FIG. 5 is a block diagram of a computer system constructed in accordance with another embodiment of the present invention.
FIG. 6 is a timing diagram of an exemplary arbitration using another embodiment of the method of the present invention and the arrangement of FIG. 5.
FIG. 1 is a block diagram of a prior art arrangement illustrating the use of a shared resource, in this instance, a bus 14. A central arbitrator 10 arbitrates for use of the bus 14 among a plurality of masters 12. In this example, four masters MSTR0-MSTR3 are provided.
Each of the masters 12 are coupled to the central arbiter 10 via a separate request line 16 and a separate acknowledge line 18. When a master 12 desires to arbitrate for use of the bus 14, a request signal is sent to the central arbiter 10 on the request line 16. When the master 12,wins the arbitration, the central arbiter 10 asserts the acknowledge line 18 to that specific master 12. Since there are four masters in this example, and each master 12 requires a separate request line 16 and a separate acknowledge line 18, a total of eight lines are connected to the central arbiter 10 from the masters 12. This necessitates eight pin connections into the central arbiter 10 and is therefore undesirable.
FIG. 2 is a block diagram of the present invention depicting a plurality of masters 20 which arbitrate for the use of a bus 22 in a distributed arbitration scheme. The masters 20 are coupled to one another via a single request line 24. The reservation signal (the request signal) is a time multiplexed reservation signal. In the invention, each bus master 20 is able to make a request by asserting the request signal on the shared request line 24 only in the time slot assigned to that master 20. The master 20 will assert the request signal starting in its time slot, deasserts the request signal in the next clock cycle and then does not drive the request signal (returns to a default high impedance state) in the following clock cycle.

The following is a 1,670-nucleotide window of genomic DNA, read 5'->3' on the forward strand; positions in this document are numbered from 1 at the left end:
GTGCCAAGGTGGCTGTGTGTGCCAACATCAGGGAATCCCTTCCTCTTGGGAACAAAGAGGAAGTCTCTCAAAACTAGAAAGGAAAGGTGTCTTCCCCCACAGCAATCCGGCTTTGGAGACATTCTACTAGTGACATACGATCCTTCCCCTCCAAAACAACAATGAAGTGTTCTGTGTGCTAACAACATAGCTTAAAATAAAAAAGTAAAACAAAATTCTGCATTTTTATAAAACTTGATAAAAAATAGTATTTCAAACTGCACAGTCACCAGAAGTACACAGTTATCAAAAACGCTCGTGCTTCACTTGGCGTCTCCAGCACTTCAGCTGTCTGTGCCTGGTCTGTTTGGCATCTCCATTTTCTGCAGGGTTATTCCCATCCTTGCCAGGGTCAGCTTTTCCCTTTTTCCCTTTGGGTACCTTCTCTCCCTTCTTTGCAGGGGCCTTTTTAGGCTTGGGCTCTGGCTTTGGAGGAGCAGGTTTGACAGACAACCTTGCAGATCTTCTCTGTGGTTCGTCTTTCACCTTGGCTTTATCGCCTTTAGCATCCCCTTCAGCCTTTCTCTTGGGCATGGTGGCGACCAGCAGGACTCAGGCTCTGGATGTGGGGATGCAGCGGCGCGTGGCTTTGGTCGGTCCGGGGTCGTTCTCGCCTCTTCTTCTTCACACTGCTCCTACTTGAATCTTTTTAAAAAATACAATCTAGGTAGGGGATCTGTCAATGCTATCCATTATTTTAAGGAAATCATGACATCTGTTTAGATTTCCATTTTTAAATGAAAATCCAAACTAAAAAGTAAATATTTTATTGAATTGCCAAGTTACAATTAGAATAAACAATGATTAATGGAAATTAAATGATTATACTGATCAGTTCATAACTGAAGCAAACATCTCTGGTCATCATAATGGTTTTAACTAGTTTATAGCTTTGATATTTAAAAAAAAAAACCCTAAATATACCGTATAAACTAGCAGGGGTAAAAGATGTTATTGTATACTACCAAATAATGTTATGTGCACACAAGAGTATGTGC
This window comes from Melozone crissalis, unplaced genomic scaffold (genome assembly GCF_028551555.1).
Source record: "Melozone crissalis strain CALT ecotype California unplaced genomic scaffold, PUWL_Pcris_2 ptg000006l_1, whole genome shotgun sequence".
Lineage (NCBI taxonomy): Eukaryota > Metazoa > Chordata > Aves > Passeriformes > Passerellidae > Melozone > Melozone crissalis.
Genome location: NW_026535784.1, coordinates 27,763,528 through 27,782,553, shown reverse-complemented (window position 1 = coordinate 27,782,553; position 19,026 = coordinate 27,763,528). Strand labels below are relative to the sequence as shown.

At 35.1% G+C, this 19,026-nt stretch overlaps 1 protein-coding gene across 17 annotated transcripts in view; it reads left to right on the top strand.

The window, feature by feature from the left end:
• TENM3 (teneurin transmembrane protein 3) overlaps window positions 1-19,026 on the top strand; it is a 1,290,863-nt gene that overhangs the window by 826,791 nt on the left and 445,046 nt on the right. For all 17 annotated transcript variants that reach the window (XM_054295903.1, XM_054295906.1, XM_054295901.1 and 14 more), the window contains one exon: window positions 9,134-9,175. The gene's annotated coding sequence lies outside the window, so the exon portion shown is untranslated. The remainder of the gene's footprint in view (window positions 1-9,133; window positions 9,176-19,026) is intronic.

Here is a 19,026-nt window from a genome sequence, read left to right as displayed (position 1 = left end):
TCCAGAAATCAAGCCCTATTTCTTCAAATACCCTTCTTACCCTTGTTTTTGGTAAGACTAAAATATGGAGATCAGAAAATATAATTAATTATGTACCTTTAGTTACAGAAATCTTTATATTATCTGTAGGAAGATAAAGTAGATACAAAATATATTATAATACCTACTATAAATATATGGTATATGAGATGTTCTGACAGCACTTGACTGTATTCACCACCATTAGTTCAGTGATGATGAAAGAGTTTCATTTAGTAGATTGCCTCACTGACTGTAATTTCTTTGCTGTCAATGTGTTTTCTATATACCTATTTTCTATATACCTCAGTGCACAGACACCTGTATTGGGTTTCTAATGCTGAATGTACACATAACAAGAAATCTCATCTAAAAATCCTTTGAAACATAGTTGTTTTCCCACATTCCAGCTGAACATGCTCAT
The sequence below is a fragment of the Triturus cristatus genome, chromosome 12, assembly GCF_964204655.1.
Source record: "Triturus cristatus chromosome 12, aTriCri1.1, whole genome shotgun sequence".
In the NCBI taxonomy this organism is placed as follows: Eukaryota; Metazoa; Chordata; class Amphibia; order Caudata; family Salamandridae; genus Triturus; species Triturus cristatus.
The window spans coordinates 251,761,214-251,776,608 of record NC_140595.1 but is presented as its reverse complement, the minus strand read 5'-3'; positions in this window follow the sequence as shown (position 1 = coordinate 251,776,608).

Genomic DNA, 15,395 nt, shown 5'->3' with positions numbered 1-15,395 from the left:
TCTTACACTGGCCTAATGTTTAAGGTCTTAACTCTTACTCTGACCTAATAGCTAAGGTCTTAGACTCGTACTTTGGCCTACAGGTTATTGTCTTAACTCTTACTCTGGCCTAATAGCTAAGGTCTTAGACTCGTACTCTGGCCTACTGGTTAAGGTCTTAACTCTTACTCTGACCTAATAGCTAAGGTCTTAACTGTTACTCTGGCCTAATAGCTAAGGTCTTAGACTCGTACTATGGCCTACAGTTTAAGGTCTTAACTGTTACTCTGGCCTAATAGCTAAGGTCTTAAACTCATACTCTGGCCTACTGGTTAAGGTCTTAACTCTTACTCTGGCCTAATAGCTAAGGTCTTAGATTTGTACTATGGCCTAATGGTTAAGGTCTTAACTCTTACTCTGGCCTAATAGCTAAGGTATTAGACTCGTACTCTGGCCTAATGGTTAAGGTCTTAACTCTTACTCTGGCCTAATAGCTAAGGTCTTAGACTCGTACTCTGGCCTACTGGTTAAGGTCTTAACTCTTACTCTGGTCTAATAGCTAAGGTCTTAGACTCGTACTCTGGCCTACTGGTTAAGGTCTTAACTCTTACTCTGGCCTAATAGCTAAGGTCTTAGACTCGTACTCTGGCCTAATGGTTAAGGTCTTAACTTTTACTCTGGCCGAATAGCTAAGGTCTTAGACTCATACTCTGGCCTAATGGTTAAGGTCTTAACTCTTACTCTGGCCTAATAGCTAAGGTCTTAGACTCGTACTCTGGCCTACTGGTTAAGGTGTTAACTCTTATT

In preferred embodiments of the present invention, a single weak pull-up maintains a high level when the request line is not driven by any user. This solves a potential problem of slow rise time or strong pull-up with high-power dissipation when using wire OR'ed signals.
Each of the masters 20 monitors the request line 24 and keeps track of pending requests. A master 20 will drive the request signal only during its time slot. The first arbitration cycle will begin at reset and subsequent cycles begin at the second clock cycle of each bus transfer. The arbitration cycle ends when a master 20 asserts the request signal. A requesting master 20 that has reserved the bus begins its transfer any time after completion of the current transfer.
In order to keep track of the current time slot number (termed the "turn counter") that indicates which master's turn it is to request the bus, each master 20 has a turn counter 26. At system reset, the turn counter 26 in all of the masters 20 are initialized to zero. Following reset, each turn counter 26 is incremented until a request signal is posted to reserve the bus 22. This will end the particular arbitration cycle. The turn counter 26 in each master 20 is then held with the value of the reserving master 20 (MSTR0-MSTR3) until the bus transfer starts as indicated by assertion of the frame signal by the requesting master 20.
In the clock cycle after the frame signal is first asserted by the requesting master 20, each turn counter 26 is incremented and a new arbitration cycle starts. In this arbitration cycle, the next sequential master 20 is provided with the first opportunity to post a request signal, and the current user has the last opportunity to request the use of the bus again. This scheme therefore is a fully distributed round robin bus arbitration scheme, and provides a dynamic reassignment of priority after each use of the bus by a master 20.
In the method of the present invention, each of the masters 20 will have the same value in the turn counters 26 in each clock cycle. Each master 20 will track their reservation cycle (the request signal) and the signal that indicates a bus transfer is being performed (the frame signal). Therefore, each master 20 knows whether the bus 22 is reserved for the next transfer, and if so, which master has reserved the bus 22. Each master 20 also knows which master's turn it is to request a reservation of the bus 22 if the bus 22 has not been reserved.